An LAF client has been in the Chicago news lately, and while her story is unique, it is not surprising. We see people like Mary Ann every day: innocent victims discriminated against by overburdened systems.
When Mary Ann refused to let her daughter’s abusive ex-boyfriend enter her apartment, he poured gasoline in the windows and set her public housing unit on fire. After months of hospitalization and painful recovery, she faced homelessness because the housing authority blamed her for the fire damage and refused to rent her a new apartment. With LAF’s help, Mary Ann is settled into a new public housing unit, where she and her daughter are safe from abuse.
You can read more of Mary Ann’s story in the Chicago Tribune here, and on the Sargent Shriver National Center on Poverty Law’s blog here. Because of the incredible efforts of LAF attorney Neha Lall and many others, Mary Ann is safe from homelessness and able to move forward with her life.
A recent Op-Ed in the New York Times shines a spotlight on the epidemic of lead poisoning in American cities. Stories like those out of Flint, Michigan show the dangers of lead in water, but there is another culprit that is just as dangerous, one that disproportionately affects low-income and minority families: public housing.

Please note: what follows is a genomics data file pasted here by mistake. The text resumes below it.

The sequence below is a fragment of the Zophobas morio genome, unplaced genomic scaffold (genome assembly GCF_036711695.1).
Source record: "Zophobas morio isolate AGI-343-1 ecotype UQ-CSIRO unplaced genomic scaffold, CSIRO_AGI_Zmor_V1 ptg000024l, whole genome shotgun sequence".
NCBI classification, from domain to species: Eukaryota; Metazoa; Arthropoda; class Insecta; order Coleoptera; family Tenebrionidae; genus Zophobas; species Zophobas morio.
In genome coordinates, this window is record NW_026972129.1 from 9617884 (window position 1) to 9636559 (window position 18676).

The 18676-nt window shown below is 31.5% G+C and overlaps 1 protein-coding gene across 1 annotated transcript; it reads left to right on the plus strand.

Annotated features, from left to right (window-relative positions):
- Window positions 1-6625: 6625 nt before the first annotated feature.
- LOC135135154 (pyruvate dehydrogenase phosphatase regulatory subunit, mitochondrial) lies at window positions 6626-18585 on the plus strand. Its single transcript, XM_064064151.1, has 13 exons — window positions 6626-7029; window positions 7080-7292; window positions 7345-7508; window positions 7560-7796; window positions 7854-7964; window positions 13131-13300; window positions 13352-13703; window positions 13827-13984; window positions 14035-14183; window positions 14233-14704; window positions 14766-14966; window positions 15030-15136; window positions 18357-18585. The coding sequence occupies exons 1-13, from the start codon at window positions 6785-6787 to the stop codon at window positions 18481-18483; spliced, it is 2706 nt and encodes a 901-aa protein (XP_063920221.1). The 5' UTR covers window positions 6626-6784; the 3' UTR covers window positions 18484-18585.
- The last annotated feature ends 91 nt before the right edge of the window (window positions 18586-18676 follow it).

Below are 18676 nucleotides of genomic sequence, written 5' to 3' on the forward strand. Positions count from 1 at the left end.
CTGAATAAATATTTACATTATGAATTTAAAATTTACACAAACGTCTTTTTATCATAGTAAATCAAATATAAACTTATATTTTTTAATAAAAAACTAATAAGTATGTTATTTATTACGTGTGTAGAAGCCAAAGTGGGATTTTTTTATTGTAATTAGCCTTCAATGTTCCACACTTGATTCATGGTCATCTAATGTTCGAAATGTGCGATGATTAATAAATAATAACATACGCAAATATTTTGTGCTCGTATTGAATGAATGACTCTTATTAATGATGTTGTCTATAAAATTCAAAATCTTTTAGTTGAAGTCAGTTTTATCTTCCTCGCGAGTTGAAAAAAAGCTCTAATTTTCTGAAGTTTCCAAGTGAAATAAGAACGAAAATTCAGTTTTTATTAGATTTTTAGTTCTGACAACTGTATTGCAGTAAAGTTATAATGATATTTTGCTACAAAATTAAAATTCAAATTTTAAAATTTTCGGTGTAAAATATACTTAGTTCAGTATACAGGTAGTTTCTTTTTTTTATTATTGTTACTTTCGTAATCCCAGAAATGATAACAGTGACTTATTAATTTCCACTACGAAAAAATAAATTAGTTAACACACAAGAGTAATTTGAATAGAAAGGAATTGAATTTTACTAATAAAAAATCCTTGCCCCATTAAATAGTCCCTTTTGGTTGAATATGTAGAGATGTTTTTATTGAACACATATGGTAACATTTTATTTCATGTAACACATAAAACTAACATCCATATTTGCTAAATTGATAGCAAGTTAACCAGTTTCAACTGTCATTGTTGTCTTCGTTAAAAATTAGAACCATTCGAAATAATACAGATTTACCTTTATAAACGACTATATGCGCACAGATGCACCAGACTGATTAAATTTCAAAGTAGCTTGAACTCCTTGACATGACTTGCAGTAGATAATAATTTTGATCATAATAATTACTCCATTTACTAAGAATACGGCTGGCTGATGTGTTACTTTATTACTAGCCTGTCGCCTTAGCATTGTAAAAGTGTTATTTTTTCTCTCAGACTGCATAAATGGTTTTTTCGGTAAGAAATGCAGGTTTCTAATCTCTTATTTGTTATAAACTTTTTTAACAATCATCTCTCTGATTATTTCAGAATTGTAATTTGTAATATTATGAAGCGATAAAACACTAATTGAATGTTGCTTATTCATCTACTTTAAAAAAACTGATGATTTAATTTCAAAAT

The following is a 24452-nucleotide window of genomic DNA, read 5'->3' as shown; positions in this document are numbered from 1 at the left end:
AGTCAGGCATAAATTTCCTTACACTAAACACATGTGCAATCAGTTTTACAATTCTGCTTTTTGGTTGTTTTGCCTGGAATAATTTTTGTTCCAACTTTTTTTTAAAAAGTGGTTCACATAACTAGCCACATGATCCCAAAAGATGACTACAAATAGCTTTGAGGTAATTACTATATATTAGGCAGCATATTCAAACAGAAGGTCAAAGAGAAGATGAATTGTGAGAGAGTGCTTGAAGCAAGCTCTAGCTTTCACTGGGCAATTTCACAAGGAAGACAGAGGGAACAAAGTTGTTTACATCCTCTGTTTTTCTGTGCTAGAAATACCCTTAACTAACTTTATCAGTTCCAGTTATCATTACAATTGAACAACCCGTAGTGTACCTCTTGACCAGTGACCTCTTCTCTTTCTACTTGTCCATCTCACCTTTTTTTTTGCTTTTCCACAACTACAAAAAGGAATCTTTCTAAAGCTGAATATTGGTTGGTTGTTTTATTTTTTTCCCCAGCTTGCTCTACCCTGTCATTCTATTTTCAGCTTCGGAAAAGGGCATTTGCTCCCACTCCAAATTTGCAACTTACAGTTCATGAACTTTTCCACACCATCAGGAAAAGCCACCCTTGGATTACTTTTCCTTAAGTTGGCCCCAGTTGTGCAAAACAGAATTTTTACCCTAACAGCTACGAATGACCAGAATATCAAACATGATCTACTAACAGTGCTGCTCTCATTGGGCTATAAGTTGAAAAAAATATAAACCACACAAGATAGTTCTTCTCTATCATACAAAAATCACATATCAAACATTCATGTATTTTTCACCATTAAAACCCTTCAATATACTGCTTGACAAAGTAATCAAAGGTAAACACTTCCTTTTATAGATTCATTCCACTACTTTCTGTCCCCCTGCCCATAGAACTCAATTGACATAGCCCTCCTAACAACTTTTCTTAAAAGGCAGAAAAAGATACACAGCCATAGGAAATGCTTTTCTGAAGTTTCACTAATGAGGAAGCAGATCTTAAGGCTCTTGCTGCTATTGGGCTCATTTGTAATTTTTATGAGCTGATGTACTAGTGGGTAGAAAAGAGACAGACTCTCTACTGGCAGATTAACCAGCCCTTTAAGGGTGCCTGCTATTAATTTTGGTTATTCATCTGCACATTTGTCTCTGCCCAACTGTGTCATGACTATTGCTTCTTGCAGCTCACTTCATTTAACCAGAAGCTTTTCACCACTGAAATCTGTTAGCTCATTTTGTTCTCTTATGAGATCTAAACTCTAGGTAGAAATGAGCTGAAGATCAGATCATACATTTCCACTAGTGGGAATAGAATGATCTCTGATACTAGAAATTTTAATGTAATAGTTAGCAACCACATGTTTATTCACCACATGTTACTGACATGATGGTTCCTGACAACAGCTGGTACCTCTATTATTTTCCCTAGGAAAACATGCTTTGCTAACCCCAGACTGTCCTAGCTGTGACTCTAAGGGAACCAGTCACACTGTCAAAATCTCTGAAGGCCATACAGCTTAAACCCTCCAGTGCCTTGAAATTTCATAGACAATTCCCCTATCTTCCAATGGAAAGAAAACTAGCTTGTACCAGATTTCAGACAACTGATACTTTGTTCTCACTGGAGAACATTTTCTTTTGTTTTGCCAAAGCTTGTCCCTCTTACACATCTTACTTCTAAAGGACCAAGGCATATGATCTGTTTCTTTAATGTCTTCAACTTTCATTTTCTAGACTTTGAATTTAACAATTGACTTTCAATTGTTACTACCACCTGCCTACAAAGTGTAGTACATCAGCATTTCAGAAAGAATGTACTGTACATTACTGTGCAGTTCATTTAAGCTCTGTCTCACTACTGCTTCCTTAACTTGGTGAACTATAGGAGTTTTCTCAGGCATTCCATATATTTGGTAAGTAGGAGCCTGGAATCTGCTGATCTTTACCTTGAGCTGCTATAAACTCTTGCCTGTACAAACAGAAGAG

The article is written by Emily Benfer, LAF’s partner in the Health Justice Project, a medical-legal partnership between LAF, Loyola University Chicago, and the Erie Family Health Center, where we work together to provide legal solutions to health problems, such as unhealthy housing conditions. Emily points out the dangerous discrepancy between the acceptable lead levels in the Department of Housing and Urban Development (HUD)’s standards and those laid out by the Centers for Disease Control and Prevention (CDC). HUD’s standards don’t require landlords to do anything about lead paint or pipes until they are at nearly four times the maximum level recommended by the CDC. And even then, many landlords do nothing, like in the case of Mahogany and her family:
“Take the case of 4-year-old Mahoghany Walker. When her blood lead levels started to rise, her family applied for a transfer. But the housing authority rejected the application, saying she had yet to reach the HUD threshold.
Like most people at risk of lead poisoning, the Walker family did not have the resources to hire a lawyer. But Mahoghany’s mother, Lanice Walker, contacted our team, and together we compelled the housing authority to grant her request for a safe place to live.”